U.S. drilling activity has bottomed out and will begin to expand “very slowly” in 2010, the CEO of Baker Hughes Inc. (BHI) said Wednesday.
CEO Chad Deaton led a conference call with energy analysts to discuss the Houston-based oilfield service operator’s 2Q2009 earnings report. Net income fell sharply from the year-ago period to $87 million (28 cents/share) from $379 million ($1.23). Revenue plunged 22% to $2.34 billion from 2Q2008, and it was down 12% from the first three months of this year.
North American profits were impacted by not only by reduced drilling, but “a more severe than normal spring [ice] break-up in Canada, [and] further price deterioration and severance costs, which were partially offset by our cost reduction and productivity improvement programs,” BHI said.
“For North America, the decline in activity has been severe; however, in recent weeks the market has been stabilizing,” said Deaton. “We believe the decline in the U.S. rig count is now behind us, and we expect a gradual increase in drilling activity beginning in 2010. Pricing deterioration has slowed, and with our cost cutting efforts we expect the second quarter 2009 to have marked the bottom for North America profitability.”
The average 2009 U.S. gas and oil rig count is projected to be 1,026, which would be 45% lower than the average 2008 rig count, BHI said. The gas-weighted U.S. rig count is expected to climb about 9% in 2010 to average around 1,120 rigs, said Deaton.
“Economic activity and industrial demand remain weak,” Deaton told analysts. “There’s still ample gas supply to keep North American drilling activity contained for the near term.”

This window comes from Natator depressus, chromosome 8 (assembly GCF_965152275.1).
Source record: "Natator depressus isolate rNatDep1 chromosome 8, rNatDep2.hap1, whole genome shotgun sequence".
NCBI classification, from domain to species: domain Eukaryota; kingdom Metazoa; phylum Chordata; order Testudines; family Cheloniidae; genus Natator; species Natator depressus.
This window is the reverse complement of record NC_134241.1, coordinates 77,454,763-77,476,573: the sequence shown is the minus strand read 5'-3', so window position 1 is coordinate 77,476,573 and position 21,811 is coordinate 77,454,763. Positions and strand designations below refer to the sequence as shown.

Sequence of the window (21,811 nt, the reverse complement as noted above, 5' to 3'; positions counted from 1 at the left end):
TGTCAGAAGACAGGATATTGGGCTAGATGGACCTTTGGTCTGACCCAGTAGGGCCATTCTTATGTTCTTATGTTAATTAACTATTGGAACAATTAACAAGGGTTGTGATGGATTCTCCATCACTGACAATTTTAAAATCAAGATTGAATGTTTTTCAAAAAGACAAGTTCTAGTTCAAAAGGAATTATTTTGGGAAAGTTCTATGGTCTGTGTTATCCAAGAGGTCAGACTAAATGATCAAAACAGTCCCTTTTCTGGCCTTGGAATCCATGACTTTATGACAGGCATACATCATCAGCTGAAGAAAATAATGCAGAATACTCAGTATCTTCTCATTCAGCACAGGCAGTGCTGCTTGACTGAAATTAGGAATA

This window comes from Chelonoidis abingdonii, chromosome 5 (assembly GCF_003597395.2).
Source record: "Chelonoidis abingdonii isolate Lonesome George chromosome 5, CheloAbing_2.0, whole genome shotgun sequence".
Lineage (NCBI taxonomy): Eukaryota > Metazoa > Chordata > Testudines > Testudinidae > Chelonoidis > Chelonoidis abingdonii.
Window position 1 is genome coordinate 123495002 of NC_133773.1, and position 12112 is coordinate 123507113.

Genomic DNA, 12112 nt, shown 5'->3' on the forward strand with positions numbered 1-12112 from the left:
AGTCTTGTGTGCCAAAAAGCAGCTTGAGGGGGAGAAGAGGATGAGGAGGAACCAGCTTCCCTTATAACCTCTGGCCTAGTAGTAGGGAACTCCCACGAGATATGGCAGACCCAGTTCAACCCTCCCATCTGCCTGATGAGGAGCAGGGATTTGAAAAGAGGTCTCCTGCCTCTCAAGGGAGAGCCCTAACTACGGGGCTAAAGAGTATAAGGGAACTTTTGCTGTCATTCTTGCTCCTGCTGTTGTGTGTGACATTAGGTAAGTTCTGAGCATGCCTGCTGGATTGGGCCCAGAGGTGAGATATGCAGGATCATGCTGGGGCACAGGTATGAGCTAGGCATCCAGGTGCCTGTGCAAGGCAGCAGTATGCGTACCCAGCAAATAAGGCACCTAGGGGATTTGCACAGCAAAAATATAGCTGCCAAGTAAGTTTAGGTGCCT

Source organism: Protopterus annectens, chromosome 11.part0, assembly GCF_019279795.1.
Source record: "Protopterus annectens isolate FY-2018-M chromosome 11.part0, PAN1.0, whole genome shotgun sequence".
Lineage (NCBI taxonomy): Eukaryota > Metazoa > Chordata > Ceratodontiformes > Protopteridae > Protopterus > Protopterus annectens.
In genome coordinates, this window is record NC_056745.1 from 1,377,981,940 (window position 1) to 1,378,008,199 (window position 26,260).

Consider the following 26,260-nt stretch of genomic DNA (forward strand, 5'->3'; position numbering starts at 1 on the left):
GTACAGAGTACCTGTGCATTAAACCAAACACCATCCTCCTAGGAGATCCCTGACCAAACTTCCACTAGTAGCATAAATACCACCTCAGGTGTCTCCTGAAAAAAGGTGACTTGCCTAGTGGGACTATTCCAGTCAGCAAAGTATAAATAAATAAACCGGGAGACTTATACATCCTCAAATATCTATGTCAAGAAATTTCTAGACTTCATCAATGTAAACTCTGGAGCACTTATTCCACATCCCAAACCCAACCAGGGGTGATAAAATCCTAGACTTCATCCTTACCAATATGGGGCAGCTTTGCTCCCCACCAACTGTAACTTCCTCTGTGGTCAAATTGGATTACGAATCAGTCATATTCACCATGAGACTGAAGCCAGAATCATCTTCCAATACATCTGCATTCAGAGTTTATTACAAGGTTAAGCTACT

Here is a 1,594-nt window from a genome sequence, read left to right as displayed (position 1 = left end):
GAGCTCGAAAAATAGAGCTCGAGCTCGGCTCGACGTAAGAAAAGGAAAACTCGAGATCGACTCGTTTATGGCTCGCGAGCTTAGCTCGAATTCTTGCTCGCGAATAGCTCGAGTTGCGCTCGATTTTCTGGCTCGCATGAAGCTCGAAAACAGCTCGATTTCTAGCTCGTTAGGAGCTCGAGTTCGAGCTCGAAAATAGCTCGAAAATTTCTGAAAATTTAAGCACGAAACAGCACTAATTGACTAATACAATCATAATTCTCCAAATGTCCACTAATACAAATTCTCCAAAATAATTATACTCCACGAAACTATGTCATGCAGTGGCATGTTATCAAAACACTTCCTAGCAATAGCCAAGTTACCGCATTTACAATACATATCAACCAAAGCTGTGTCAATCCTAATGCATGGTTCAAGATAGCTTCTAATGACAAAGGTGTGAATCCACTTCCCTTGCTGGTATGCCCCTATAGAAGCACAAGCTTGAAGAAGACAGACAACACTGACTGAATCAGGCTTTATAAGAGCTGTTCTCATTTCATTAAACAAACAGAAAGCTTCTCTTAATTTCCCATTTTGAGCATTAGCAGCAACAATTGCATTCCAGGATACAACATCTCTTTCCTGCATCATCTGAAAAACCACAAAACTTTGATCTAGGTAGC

Because of its “relatively heavy” offshore activity, particularly in the deepwater, BHI “is well positioned to beat expectations in the next few years,” said FBR Capital Markets energy analysts in a note. However, the weakness in North American margins, at 2%, left operating income “$51 million below our expectation.” Higher margins, similar to those reported by Smith International, had been expected because of “relatively strong drill bit and fluid margins.”
Over the next 18 months, “there could be lumpiness on the timing of near-term cost reductions in North America” and because of Baker Hughes’ ongoing internal revamp efforts, said FBR analysts. Still, the firm “is emerging as the service company that is most likely to beat growth expectations over the next few years due to its high technology, deepwater traction and reorganization.”
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